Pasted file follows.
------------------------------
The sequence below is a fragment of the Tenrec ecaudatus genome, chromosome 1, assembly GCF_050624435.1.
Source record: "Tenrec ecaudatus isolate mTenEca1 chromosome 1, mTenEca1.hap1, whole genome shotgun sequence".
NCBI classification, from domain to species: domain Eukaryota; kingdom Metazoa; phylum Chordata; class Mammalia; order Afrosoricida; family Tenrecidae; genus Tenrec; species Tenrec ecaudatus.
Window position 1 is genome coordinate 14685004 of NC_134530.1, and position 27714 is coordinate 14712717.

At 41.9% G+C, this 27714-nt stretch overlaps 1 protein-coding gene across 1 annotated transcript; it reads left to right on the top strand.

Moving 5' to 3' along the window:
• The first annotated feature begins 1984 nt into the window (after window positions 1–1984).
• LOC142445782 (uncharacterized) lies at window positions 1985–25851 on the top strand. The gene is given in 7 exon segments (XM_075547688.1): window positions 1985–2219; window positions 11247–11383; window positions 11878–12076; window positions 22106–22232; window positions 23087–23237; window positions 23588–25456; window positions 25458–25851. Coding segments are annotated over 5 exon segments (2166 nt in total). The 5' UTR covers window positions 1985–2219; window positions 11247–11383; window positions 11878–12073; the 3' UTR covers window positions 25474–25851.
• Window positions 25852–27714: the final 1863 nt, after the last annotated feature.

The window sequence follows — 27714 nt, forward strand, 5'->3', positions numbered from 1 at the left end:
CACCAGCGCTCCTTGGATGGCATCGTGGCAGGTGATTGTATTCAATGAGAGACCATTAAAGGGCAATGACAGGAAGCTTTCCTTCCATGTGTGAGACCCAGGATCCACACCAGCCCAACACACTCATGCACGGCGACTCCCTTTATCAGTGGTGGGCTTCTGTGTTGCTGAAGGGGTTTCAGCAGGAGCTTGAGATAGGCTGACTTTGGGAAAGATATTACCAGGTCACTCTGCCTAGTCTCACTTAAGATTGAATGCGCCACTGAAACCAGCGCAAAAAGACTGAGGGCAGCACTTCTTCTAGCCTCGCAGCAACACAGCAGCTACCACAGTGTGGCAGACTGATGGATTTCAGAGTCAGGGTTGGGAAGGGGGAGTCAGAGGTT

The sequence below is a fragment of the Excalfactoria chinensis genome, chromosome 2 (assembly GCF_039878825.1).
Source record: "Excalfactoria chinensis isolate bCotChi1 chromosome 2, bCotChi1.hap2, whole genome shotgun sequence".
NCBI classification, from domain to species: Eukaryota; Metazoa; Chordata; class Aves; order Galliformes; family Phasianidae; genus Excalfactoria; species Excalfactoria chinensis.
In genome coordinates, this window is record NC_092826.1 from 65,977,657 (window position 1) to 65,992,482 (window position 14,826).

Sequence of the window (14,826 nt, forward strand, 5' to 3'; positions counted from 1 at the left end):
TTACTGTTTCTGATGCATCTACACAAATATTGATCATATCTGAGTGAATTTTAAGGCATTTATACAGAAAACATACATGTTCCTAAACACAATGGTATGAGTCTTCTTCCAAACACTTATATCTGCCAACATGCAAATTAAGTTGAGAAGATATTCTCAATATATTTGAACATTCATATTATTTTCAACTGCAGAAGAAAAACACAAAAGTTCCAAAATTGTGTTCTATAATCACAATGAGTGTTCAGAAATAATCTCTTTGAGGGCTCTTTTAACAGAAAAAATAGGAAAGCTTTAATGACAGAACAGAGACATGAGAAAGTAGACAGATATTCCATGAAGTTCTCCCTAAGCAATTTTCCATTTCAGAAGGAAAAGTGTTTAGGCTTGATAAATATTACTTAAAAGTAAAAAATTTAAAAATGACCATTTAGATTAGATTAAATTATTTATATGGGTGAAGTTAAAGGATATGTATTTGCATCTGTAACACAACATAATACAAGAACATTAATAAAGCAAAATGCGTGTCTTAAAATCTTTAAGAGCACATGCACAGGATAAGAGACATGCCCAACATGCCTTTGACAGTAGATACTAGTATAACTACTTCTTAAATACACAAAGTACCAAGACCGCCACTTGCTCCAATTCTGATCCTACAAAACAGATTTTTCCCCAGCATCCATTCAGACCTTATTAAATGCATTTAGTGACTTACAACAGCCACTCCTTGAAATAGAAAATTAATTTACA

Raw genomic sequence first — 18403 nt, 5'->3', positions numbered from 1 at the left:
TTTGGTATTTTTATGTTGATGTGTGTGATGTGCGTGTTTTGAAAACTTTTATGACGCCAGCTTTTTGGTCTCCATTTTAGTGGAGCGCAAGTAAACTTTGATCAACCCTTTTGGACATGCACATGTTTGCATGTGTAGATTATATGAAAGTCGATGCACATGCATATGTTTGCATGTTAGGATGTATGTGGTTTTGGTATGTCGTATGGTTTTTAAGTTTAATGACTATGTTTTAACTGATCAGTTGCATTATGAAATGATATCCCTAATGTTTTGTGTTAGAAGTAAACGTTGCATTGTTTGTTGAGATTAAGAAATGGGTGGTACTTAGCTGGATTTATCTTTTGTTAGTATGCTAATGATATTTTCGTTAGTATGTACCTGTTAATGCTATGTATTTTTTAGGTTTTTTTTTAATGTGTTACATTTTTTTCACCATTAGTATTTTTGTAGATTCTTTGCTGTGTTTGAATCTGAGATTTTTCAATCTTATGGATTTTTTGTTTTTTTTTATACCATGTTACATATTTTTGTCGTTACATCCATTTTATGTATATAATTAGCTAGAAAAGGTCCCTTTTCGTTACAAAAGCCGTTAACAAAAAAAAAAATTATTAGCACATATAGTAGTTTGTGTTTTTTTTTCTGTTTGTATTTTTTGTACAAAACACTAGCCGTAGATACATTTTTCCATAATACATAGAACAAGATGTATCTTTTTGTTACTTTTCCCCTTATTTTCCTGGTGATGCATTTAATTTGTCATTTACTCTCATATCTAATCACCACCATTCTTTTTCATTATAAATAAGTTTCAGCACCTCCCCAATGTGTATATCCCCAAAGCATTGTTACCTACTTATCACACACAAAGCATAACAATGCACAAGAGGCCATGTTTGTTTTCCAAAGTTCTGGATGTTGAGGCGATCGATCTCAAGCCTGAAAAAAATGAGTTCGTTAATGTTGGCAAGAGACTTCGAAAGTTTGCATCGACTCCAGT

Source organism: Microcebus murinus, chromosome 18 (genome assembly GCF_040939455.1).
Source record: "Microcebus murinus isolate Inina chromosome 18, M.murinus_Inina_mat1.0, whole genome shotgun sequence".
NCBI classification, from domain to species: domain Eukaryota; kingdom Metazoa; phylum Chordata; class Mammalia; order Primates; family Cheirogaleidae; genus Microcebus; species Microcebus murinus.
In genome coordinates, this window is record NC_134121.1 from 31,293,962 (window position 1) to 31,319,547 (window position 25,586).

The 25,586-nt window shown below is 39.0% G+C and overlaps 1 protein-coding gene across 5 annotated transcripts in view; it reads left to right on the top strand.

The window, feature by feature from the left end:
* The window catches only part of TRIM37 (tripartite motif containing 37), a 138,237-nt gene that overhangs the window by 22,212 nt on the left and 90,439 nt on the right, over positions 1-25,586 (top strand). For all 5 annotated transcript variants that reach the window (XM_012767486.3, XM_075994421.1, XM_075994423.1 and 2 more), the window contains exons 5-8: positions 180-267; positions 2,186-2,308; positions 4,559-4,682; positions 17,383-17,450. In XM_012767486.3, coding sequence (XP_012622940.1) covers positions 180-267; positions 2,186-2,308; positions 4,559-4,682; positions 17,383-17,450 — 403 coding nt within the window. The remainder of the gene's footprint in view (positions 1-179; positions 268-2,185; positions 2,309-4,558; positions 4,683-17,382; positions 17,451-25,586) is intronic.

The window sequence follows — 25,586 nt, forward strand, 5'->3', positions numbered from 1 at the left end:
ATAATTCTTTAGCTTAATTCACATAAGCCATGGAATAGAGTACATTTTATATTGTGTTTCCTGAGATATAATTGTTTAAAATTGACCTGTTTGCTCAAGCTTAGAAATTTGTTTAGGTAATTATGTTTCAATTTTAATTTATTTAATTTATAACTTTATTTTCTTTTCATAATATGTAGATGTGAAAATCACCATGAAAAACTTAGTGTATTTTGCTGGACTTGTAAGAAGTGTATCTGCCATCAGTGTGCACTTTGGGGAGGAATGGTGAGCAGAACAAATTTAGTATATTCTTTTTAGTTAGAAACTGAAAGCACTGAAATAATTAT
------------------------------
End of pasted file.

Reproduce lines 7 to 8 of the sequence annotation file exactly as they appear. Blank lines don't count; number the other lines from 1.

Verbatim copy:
• The first annotated feature begins 1984 nt into the window (after window positions 1–1984).
• LOC142445782 (uncharacterized) lies at window positions 1985–25851 on the top strand. The gene is given in 7 exon segments (XM_075547688.1): window positions 1985–2219; window positions 11247–11383; window positions 11878–12076; window positions 22106–22232; window positions 23087–23237; window positions 23588–25456; window positions 25458–25851. Coding segments are annotated over 5 exon segments (2166 nt in total). The 5' UTR covers window positions 1985–2219; window positions 11247–11383; window positions 11878–12073; the 3' UTR covers window positions 25474–25851.